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Anthropology professor helps create website to track baby monkey in Costa Rica

(Thomas Tran/Daily Bruin)

By Nidhi Upadhyay

Oct. 3, 2018 1:32 a.m.

A new website allows students to virtually follow a monkey through a jungle more than 3,000 miles from UCLA in an effort to engage the public with science through technology.

Susan Perry, a professor in the department of anthropology , led the project and has been studying capuchin monkeys in the Lomas Barbudal Biological Reserve in Costa Rica since 1990. offers insight into the daily routine of a baby capuchin called Winslow Homer, as well as the team of researchers who track the monkeys’ behavior.

The website was created by Matt Ziegler, a doctoral candidate in computer science at the University of Washington and a former field researcher on Perry’s project. Ziegler said about 7,000 people have visited the website since its launch in 2015.

Perry said the website has two main goals: to encourage people to connect with nature and to demonstrate the methods of observation and data synthesis scientists practice in their research. She said she thinks technology has both negative and positive effects on science communication.

“The internet has been both great and awful at dispersing information: It disperses good information, but also completely unreliable information,” Perry said. “So another of my jobs as an educator is to help people think about how to evaluate the information that crosses their screens.”

This is why the website emphasizes the actions of the researchers and not just the monkeys: to help readers think critically about scientific information they encounter online.

“When I say a statement about what primates do, is this just something I made up because it has good face validity to me based on my personal experiences of humans,” Perry said. “… or is it something that is coming from very meticulous observations which are then quantified and analysed carefully?”

The website is one of many instances of UCLA professors using technology to draw students in to scientific research. Neil Garg, a chemistry professor, has used many forms of technology to teach and communicate research and class material. His lab has created games, video tutorials and 3D modeling software to this end.

Garg said the internet has, on balance, led to higher scientific literacy. However, he added the information reported through news outlets and shared on social media is not always scientifically rigorous or objective.

“Especially for chemicals, the majority of the stories you would see on a news channel are typically things that get people’s attention about chemicals having a negative impact in some way,” Garg said. “So I think it’s not always perfectly well-portrayed.”

Perry and Garg said they think it is important that scientists themselves make an effort to reach readers in this landscape of information saturation. Garg added information conveyed over the internet has the advantage of being more up-to-date than published textbooks, pointing to his QR Chem project as an example.

Perry said offering a better understanding of the researchers’ processes also helps students better understand the scope of research in the field.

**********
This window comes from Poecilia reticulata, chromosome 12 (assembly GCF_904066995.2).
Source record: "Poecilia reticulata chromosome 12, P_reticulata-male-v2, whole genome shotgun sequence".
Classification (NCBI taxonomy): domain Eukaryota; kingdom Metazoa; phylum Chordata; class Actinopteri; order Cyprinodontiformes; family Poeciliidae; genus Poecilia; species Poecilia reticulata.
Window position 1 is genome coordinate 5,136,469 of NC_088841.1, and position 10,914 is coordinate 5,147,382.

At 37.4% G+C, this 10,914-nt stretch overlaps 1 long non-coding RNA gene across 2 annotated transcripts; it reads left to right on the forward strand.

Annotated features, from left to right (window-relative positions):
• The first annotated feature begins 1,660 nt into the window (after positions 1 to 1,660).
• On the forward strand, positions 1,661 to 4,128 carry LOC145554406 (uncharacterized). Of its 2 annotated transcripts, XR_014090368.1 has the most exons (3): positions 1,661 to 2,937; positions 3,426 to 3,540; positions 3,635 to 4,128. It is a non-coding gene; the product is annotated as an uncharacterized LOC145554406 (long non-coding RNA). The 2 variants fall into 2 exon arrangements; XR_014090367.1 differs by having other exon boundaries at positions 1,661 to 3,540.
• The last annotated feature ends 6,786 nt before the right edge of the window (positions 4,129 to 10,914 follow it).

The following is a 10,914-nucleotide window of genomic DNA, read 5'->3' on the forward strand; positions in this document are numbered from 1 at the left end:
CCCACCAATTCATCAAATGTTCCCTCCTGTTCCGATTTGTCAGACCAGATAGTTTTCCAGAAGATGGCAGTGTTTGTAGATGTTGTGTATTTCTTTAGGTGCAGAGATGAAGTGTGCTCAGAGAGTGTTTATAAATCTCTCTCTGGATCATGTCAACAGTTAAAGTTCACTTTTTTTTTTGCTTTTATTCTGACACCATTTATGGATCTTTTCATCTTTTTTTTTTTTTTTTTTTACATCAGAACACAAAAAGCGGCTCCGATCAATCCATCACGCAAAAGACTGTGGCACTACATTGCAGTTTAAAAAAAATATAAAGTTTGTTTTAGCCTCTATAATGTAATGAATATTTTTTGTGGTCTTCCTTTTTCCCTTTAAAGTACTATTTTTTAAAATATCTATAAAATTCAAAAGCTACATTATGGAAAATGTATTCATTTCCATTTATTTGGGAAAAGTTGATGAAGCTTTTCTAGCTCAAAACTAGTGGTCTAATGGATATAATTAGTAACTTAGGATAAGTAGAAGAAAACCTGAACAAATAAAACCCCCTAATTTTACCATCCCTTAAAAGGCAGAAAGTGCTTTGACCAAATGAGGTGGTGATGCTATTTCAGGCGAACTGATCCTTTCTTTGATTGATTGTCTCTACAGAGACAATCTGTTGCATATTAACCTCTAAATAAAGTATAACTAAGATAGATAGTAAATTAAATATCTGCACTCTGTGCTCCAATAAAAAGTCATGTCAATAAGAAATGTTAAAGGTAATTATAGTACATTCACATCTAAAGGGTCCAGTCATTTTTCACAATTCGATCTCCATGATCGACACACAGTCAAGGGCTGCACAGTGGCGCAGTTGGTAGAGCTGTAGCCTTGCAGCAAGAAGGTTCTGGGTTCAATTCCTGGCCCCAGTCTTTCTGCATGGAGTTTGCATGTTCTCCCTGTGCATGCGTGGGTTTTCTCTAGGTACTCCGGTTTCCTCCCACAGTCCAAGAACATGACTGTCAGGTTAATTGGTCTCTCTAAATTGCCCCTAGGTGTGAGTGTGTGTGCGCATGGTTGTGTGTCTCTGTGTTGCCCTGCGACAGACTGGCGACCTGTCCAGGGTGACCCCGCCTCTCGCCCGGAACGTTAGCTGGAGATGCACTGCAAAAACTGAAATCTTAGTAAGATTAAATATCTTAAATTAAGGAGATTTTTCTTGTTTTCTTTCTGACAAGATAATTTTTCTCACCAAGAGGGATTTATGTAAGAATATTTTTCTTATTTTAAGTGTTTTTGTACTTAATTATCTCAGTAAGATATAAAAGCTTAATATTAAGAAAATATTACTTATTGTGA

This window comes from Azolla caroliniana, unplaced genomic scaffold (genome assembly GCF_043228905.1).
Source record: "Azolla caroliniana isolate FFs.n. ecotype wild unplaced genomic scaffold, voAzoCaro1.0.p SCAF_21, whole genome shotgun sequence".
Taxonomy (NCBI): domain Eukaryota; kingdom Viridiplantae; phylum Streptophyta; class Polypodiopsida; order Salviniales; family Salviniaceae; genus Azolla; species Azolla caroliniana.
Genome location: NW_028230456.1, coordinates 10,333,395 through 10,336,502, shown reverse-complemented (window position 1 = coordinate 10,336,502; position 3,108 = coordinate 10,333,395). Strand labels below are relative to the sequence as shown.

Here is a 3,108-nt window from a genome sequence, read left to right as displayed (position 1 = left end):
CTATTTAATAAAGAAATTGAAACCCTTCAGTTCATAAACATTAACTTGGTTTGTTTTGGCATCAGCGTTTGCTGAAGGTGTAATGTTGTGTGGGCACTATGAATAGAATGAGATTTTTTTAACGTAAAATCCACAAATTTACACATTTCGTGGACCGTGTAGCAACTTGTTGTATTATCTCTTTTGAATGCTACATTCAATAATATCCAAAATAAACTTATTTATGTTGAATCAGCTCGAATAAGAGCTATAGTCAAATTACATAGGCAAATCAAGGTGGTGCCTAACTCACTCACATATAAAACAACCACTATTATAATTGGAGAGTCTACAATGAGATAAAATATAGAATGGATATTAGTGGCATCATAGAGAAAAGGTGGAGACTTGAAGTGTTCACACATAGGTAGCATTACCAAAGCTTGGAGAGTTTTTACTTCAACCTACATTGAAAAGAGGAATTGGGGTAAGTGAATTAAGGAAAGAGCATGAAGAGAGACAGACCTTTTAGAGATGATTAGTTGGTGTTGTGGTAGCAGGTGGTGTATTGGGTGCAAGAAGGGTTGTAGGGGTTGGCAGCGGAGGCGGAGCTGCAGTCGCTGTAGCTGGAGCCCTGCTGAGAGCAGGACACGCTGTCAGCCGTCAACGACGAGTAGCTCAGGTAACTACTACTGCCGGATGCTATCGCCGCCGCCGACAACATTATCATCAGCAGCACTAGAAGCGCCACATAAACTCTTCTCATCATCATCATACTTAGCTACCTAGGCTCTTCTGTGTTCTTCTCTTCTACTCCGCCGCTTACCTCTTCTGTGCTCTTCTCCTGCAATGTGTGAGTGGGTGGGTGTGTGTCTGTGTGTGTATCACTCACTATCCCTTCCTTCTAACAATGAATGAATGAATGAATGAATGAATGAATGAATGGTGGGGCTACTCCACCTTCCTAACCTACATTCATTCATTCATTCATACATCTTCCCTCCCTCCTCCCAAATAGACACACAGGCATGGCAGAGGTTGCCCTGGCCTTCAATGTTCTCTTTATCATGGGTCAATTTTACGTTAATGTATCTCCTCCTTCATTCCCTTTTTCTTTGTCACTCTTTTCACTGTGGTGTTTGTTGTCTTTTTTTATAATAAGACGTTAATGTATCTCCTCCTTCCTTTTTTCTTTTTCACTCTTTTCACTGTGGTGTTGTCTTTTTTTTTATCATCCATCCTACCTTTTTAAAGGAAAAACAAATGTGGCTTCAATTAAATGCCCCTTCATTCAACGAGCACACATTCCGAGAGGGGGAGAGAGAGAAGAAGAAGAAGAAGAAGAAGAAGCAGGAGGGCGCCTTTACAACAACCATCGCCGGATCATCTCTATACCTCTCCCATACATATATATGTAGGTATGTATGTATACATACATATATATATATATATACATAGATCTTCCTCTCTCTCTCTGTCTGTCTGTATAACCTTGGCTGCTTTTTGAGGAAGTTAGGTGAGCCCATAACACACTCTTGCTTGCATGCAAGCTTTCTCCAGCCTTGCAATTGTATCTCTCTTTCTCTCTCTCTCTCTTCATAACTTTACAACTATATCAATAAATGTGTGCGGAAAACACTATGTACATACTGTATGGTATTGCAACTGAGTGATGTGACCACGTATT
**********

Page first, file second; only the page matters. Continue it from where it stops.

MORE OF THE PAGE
“(The goal is) helping people think through what is behind the scenes when someone like me makes a statement,” Perry said. “What is the process by which I generate my facts, and how could they use my methods to generate more reliable methods themselves.”

Perry said she thinks it is important to engage the general public with primatology research because it helps them connect to the natural world in a way they normally don’t, especially in cities.

“This is getting to be true even in Costa Rica, where kids … have some of the most endangered and interesting habitats in the world in their backyard,” she said. “But they never go in their backyard because they’re looking at the TV or their laptop or their phone.”

Though she said she thinks this disengagement from nature is partially a consequence of technology, it can conversely be redressed using tools like the website.

“Part of my job as an educator is to try to lure people in to nature,” Perry said. “And also get them to understand that even if they don’t want to be bothered to walk outside … that they should at least be able to appreciate what’s out there enough to be the kind of citizen that promotes the conservation of those areas.”

Ziegler said researchers still have progress to make in how they present their information to readers and integrate technology. He said he would try to add to the website in the future, incorporating more data and adding educational tools.

“When I started making this I didn’t really think much about how I wanted people to react to this or what I wanted them to get out of it,” Ziegler said. “I thought I would build this thing and it would take off … but I didn’t really think about it from the perspective of what people actually wanted from it, what benefit they would get.”

Garg also said scientific literacy had consequences to the preservation of ecosystems and other public policy.

“There are huge implications to this,” Garg said. “It comes down to voting and what politicians think about science and how much money goes back into it. … The public perception of medicines, space exploration and climate change … decides how the assets of the country are spent.”

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Nidhi Upadhyay
Upadhyay is a Daily Bruin Copy slot editor. She was previously a Copy staffer in 2017-2018 and a Copy contributor in 2016-2017. She is also a News contributor
Upadhyay is a Daily Bruin Copy slot editor. She was previously a Copy staffer in 2017-2018 and a Copy contributor in 2016-2017. She is also a News contributor
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